Late Harvest Kitchen • Tuesday, January 7, 2014

Late Harvest Kitchen

8605 River Crossing Indianapolis, IN 46240

We often find ourselves in Keystone and every time Sean tells me to make reservations at LHK. This time I finally listened. We sat in the front room, a small area with only a couple of tables and the bar. It was really cozy and we had a nice view of the fire pits on the patio. The back room is much larger, thus also louder. The decor was very modern and welcoming. It’s also worth mentioning that the hostess was very friendly and helpful. We always appreciate when every staff member recognizes the importance of cheerful and attentive service since it’s increasingly hard to come by.

Appetizers

Shaved Brussels Sprout Salad ($8)

Shaved Brussels Sprout Salad ($8)

We started with the Shaved Brussels Sprout Salad ($8) that comes with sieved egg, smoked almonds, Parmesan, and a citrus vinaigrette. This salad was fantastic. Every ingredient had a purpose in the salad and every ingredient could really be tasted. The shaved Brussels sprouts were mild and light and the almonds provided some much appreciated crunch. The Parmesan did a good job of adding  nuttiness and salt. By sieving the egg, the egg yolk could be tasted, but did not overpower the rest of the ingredients. The citrus vinaigrette was perfect, as it was slightly acidic and all-around delicious.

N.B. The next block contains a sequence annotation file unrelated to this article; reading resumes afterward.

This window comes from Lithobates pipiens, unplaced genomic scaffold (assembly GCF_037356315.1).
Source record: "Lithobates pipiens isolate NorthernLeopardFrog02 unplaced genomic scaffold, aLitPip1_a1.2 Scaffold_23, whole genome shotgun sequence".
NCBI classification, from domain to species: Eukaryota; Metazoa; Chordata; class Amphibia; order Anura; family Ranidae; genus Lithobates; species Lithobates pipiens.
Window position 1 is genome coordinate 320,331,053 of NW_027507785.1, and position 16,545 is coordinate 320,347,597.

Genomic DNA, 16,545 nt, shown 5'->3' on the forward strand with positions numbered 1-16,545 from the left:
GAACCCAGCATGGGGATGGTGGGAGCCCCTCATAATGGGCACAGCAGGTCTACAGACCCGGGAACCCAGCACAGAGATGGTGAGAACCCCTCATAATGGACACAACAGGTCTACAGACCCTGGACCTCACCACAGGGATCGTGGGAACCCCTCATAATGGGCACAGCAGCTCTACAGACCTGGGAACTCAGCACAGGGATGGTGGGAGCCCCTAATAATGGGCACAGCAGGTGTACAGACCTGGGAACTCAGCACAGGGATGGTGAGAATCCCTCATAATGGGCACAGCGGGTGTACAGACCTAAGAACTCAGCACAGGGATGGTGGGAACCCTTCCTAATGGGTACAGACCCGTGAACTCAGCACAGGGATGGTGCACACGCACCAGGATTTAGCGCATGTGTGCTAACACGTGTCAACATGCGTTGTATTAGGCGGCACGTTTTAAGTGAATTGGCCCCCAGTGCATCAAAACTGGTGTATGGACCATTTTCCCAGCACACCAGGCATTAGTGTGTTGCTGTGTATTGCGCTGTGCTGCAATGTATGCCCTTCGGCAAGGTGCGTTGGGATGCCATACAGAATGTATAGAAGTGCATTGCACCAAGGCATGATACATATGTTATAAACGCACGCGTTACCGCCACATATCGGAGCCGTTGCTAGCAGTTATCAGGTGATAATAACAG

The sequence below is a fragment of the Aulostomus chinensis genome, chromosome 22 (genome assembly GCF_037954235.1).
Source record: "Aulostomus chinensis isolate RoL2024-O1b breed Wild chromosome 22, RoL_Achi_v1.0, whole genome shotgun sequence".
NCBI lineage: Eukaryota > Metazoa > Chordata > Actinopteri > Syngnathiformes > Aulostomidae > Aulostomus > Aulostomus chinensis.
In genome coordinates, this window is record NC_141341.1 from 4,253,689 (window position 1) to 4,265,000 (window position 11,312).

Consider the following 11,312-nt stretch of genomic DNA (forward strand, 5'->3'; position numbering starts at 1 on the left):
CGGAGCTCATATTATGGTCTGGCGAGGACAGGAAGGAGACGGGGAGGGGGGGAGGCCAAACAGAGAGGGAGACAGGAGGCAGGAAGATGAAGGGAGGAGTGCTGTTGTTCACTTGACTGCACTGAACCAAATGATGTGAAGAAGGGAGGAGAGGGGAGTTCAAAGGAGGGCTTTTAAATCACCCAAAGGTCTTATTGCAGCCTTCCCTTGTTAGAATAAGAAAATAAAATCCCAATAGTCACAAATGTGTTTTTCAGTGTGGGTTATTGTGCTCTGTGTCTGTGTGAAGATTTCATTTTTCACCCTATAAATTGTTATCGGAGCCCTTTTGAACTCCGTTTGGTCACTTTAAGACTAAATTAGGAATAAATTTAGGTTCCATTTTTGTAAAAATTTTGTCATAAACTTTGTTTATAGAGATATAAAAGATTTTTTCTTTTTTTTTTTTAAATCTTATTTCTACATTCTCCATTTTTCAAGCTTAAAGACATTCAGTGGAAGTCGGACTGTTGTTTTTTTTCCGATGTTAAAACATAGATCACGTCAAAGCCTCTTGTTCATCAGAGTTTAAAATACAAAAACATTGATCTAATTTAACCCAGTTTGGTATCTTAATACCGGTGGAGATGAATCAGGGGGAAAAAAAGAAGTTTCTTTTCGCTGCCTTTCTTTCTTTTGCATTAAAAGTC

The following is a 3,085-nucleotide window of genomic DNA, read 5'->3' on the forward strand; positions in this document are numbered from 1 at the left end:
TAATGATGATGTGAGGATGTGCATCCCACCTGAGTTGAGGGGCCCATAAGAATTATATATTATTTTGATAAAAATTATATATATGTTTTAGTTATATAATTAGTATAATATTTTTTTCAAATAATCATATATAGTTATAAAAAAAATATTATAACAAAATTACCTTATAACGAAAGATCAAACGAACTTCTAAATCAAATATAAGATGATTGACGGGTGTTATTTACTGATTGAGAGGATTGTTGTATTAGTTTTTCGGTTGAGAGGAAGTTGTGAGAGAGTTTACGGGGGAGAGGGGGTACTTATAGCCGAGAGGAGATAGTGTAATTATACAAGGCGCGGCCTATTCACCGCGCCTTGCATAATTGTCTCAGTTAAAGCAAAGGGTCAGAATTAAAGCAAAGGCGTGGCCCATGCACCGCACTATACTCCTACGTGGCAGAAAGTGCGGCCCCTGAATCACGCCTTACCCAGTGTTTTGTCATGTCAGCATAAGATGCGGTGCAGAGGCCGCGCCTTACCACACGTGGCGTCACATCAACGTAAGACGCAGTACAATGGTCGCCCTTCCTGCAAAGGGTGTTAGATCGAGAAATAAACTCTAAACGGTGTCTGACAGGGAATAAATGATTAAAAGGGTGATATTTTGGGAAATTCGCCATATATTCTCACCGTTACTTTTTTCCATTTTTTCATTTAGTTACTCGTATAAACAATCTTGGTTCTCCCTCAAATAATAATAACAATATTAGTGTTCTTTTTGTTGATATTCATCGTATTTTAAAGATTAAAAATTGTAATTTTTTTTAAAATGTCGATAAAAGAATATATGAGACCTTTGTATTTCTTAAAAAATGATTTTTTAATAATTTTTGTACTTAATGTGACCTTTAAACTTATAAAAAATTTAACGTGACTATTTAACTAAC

Recommendation: This was a great and flavorful way to start the meal.

General Tso' Pork Belly ($10)

General Tso’ Pork Belly ($10)

After getting our veggies for the meal it was time for the General Tso’ Pork Belly ($10) with stir fried vegetables (carrots, cauliflower, broccoli, butternut squash) and garnished with chives. The pork belly (four cuts about 1/2″ thick) was oh so tender, and the general Tso’s sauce was delicious—sweet with a little heat. It went perfectly with the belly and the vegetables. Also, for the amount of food, this was a great value.
Recommendation: Think about ordering two. It’s that good!

 

Chicken Schnitzel ($16)

Chicken Schnitzel ($16)

Entrées

With two delicious appetizers behind us, we were looking forward to our main dishes.  I was torn between the Ribeye ($38) and the Chicken Schnitzel ($16) with spaetzle, lemon butter sauce, and capers. Despite the server’s recommendation against the chicken, I went with it because of the lemon butter sauce. I should have listened! It was good, but dry; it needed more lemon butter sauce. The chicken was thin and fried finely chopped bread crumbs. Although the lemon butter sauce was hard to find, it did taste lemony. Sean enjoyed the spaetzle, but we both thought this dish lack some color and both the spaetzle and breading made the dish too carby. The capers helped add some salt to the dish.
Recommendation: I should have listened to the server when he said the chicken was his least favorite dish.

Pork Cheeks ($25)

Pork Cheeks ($25)

Sean ordered the Pork Cheeks ($25) with vegetable risotto and pine nut gremolata. The pork cheeks were melt-in-your-mouth tender. The pork cheeks have a similar taste and texture to brisket, with the cheeks being a little more tender. The risotto didn’t really have a flavor and the texture was too similar to the cheeks, which gave the dish a mushy texture. Thankfully, the pine nuts added  a little (but not enough) crunch to the dish.